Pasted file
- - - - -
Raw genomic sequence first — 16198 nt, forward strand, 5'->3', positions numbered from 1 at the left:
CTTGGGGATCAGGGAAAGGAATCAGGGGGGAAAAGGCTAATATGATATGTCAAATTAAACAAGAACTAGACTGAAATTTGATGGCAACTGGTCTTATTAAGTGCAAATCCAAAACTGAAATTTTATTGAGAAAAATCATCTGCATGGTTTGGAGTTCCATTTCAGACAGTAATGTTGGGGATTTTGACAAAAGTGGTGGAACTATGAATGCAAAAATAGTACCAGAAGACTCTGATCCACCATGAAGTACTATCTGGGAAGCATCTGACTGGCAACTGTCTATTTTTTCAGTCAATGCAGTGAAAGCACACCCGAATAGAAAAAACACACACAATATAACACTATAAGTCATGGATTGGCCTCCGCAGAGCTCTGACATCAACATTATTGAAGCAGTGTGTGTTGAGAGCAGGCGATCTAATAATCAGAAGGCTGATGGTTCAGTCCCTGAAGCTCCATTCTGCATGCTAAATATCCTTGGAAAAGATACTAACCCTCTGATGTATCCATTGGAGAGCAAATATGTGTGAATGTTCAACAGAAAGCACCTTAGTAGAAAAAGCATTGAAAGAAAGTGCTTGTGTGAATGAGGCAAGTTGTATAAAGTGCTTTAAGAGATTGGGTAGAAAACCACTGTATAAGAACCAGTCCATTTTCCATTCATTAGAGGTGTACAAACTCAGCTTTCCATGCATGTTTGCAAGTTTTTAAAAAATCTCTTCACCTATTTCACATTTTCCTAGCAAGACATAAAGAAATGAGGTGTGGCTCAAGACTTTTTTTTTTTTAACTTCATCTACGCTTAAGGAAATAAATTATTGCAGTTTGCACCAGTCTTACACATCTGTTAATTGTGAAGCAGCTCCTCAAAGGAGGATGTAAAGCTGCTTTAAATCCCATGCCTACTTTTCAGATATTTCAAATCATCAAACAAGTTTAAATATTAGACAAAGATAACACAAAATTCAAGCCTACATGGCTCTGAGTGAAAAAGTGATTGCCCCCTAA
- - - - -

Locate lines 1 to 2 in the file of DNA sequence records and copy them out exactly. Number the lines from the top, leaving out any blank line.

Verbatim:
Raw genomic sequence first — 16198 nt, forward strand, 5'->3', positions numbered from 1 at the left:
CTTGGGGATCAGGGAAAGGAATCAGGGGGGAAAAGGCTAATATGATATGTCAAATTAAACAAGAACTAGACTGAAATTTGATGGCAACTGGTCTTATTAAGTGCAAATCCAAAACTGAAATTTTATTGAGAAAAATCATCTGCATGGTTTGGAGTTCCATTTCAGACAGTAATGTTGGGGATTTTGACAAAAGTGGTGGAACTATGAATGCAAAAATAGTACCAGAAGACTCTGATCCACCATGAAGTACTATCTGGGAAGCATCTGACTGGCAACTGTCTATTTTTTCAGTCAATGCAGTGAAAGCACACCCGAATAGAAAAAACACACACAATATAACACTATAAGTCATGGATTGGCCTCCGCAGAGCTCTGACATCAACATTATTGAAGCAGTGTGTGTTGAGAGCAGGCGATCTAATAATCAGAAGGCTGATGGTTCAGTCCCTGAAGCTCCATTCTGCATGCTAAATATCCTTGGAAAAGATACTAACCCTCTGATGTATCCATTGGAGAGCAAATATGTGTGAATGTTCAACAGAAAGCACCTTAGTAGAAAAAGCATTGAAAGAAAGTGCTTGTGTGAATGAGGCAAGTTGTATAAAGTGCTTTAAGAGATTGGGTAGAAAACCACTGTATAAGAACCAGTCCATTTTCCATTCATTAGAGGTGTACAAACTCAGCTTTCCATGCATGTTTGCAAGTTTTTAAAAAATCTCTTCACCTATTTCACATTTTCCTAGCAAGACATAAAGAAATGAGGTGTGGCTCAAGACTTTTTTTTTTTTAACTTCATCTACGCTTAAGGAAATAAATTATTGCAGTTTGCACCAGTCTTACACATCTGTTAATTGTGAAGCAGCTCCTCAAAGGAGGATGTAAAGCTGCTTTAAATCCCATGCCTACTTTTCAGATATTTCAAATCATCAAACAAGTTTAAATATTAGACAAAGATAACACAAAATTCAAGCCTACATGGCTCTGAGTGAAAAAGTGATTGCCCCCTAA